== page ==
The man behind the music on old television shows like Morecambe and Wise - jazz trumpeter Kenny Ball, has died at the age of 82.
With his puffed out cheeks and rasping voice he and his Jazzmen had a string of hits in the sixties and seventies.
Nina Nannar looks back on the highnotes:
Jazz trumpeter Kenny Ball became a well-known face on TV with his band featuring regularly on light entertainment shows.
They made numerous appearances on the Morecambe And Wise Show and went on to become the resident band on the popular BBC1 series Saturday Night At The Mill, which was broadcast from Birmingham's Pebble Mill studios.
He achieved his biggest hit with Midnight In Moscow - effectively his signature tune - but other top 10 hits in the early 1960s were March Of The Siamese Children, The Green Leaves Of Summer and Sukiyaki.
Jazz trumpeter Kenny Ball died in hospital this morning where he was being treated for pneumonia, his manager said.
Les Squires said the musician, who was in his early 80s, died in Basildon Hospital in Essex at 7.30am.
He said: "He had been in and out of hospital recently but sadly this time he did not come out, but he was playing to the end."
Mr Squires said Ball was survived by his partner and his son, Keith, who had joined his father on stage playing with his group The Jazzmen.
He said the musician had continued to perform, having left hospital to play a gig in Germany at the end of January, before being re-admitted.
Ball, who lived in Essex, found fame in the early 1960s with a string of trad jazz hits including Midnight In Moscow which got to number two in the charts on 1961.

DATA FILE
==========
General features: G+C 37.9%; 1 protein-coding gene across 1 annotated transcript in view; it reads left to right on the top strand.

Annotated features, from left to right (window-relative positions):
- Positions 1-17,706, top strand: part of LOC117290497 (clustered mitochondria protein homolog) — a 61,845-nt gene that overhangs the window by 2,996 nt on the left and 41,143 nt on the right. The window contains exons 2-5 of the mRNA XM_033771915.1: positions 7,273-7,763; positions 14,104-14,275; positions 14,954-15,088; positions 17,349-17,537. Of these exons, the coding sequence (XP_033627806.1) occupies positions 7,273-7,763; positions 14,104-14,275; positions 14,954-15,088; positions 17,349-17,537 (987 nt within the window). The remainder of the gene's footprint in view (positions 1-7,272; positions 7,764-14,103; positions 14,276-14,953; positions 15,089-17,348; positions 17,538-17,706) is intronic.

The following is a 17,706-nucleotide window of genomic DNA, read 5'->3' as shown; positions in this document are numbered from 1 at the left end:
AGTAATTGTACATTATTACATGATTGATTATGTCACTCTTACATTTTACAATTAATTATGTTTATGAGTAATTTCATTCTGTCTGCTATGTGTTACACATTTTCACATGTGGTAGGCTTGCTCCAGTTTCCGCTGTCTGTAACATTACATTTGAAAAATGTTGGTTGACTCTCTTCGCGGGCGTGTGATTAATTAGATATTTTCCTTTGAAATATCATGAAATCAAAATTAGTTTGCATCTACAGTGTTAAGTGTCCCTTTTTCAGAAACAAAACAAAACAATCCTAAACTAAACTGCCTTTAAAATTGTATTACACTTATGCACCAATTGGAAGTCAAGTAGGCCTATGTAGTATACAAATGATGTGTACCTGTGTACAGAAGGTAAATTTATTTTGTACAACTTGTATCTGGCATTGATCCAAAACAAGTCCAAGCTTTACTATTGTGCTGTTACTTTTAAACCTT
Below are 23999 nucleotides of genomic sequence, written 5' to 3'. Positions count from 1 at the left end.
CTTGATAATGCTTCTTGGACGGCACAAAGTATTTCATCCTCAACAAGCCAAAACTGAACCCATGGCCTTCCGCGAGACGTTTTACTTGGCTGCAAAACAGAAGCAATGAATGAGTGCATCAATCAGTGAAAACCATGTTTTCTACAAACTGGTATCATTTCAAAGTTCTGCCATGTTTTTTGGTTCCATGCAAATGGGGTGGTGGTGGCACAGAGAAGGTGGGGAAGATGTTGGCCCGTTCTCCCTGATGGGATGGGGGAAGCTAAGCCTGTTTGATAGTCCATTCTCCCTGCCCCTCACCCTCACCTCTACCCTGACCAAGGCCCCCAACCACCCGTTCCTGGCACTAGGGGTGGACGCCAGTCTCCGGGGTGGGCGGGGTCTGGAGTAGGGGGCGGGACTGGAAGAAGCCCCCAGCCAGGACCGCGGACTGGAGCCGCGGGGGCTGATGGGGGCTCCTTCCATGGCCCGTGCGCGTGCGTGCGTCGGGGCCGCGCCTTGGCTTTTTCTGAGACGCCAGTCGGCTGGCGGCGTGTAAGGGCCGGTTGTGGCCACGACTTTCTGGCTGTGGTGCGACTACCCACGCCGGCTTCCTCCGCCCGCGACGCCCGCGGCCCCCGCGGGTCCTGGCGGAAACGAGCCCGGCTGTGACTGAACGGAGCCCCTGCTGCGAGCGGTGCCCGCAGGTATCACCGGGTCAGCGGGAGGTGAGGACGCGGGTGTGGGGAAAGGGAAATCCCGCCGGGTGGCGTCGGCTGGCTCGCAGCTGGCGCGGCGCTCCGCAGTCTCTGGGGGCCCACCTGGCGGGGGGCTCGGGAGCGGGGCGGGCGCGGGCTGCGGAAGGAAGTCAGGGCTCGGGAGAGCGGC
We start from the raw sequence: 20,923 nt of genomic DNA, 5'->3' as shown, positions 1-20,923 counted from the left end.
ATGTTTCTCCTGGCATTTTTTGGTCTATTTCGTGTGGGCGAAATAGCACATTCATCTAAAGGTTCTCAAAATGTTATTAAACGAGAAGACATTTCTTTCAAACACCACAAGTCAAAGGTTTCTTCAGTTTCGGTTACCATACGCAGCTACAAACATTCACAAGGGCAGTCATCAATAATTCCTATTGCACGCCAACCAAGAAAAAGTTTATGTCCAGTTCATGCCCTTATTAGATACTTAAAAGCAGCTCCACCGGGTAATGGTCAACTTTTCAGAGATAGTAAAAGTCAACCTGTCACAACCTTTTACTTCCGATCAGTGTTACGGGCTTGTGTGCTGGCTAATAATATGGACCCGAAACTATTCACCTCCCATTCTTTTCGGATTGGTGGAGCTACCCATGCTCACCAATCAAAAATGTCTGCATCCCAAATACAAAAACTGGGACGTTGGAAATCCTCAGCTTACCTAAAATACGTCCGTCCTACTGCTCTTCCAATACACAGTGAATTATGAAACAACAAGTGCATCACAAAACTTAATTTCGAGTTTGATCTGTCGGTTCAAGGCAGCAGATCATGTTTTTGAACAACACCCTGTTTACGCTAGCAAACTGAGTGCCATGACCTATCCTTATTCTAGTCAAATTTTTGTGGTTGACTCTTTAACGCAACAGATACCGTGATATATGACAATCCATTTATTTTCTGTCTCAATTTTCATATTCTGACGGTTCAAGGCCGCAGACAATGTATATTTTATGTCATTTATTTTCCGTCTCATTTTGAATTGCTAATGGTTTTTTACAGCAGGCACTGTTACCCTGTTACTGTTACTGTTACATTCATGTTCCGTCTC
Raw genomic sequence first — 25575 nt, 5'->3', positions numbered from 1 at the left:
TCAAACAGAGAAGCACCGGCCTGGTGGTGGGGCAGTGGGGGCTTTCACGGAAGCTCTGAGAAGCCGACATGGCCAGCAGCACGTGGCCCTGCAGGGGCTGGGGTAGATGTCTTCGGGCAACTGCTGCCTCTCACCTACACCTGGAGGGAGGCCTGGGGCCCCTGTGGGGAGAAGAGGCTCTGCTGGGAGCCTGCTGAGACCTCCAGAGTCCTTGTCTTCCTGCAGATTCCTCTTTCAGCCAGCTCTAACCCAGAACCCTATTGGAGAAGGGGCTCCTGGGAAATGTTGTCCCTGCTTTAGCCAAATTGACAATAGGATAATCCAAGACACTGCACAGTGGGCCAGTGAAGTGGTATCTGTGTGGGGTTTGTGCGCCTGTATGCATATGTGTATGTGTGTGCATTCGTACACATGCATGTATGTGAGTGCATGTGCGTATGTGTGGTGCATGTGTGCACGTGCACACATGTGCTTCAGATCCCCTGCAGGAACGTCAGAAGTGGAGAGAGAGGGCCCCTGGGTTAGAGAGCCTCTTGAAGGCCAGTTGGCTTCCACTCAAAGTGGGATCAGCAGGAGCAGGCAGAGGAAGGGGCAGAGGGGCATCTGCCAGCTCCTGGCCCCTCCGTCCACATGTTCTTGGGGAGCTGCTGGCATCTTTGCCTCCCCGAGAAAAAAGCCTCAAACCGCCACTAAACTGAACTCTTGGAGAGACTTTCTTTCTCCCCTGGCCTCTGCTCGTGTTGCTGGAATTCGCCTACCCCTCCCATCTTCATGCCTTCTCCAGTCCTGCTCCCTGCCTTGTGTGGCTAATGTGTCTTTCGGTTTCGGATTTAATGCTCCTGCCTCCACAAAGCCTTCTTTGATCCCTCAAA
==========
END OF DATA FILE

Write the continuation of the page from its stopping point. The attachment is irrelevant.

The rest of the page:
The track, which was also a hit in the United States, sold more than one million copies around the world.
Jazz trumpeter Kenny Ball died in hospital this morning where he was being treated for pneumonia, his manager has said.
Jamie Cullum, Suggs and Cerys Matthews were among the celebrities attending the 2013 Jazz FM Awards in central London this evening.
Cullum missed out on the best UK Jazz Artist gong - with the award going to the Neil Cowley Trio - but went on to perform with Ahmad Jamal, who was honoured with the Lifetime Achievement accolade at the star-studded event.
Grammy award-winning Kurt Elling took home International Jazz Artist and 14-strong group Beats & Pieces Big Band went away with Best UK Newcomer.
Jazz great Dave Brubeck died of heart failure at Norwalk Hospital, in Norwalk, Connecticut, according to the Chicago Tribune.
The 91-year-old's choice of novel rhythms, classical structures and brilliant sidemen made him a towering figure in modern jazz.
Yet Take Five, recorded by the Dave Brubeck Quartet before becoming one of the biggest selling jazz songs of all time, was actually written by the band's alto saxophonist Paul Desmond.
Legendary jazz composer and pianist Dave Brubeck, most famous for the classic Take Five, has died, his manager has told the Associated Press.
The American died a day short of his 92nd birthday.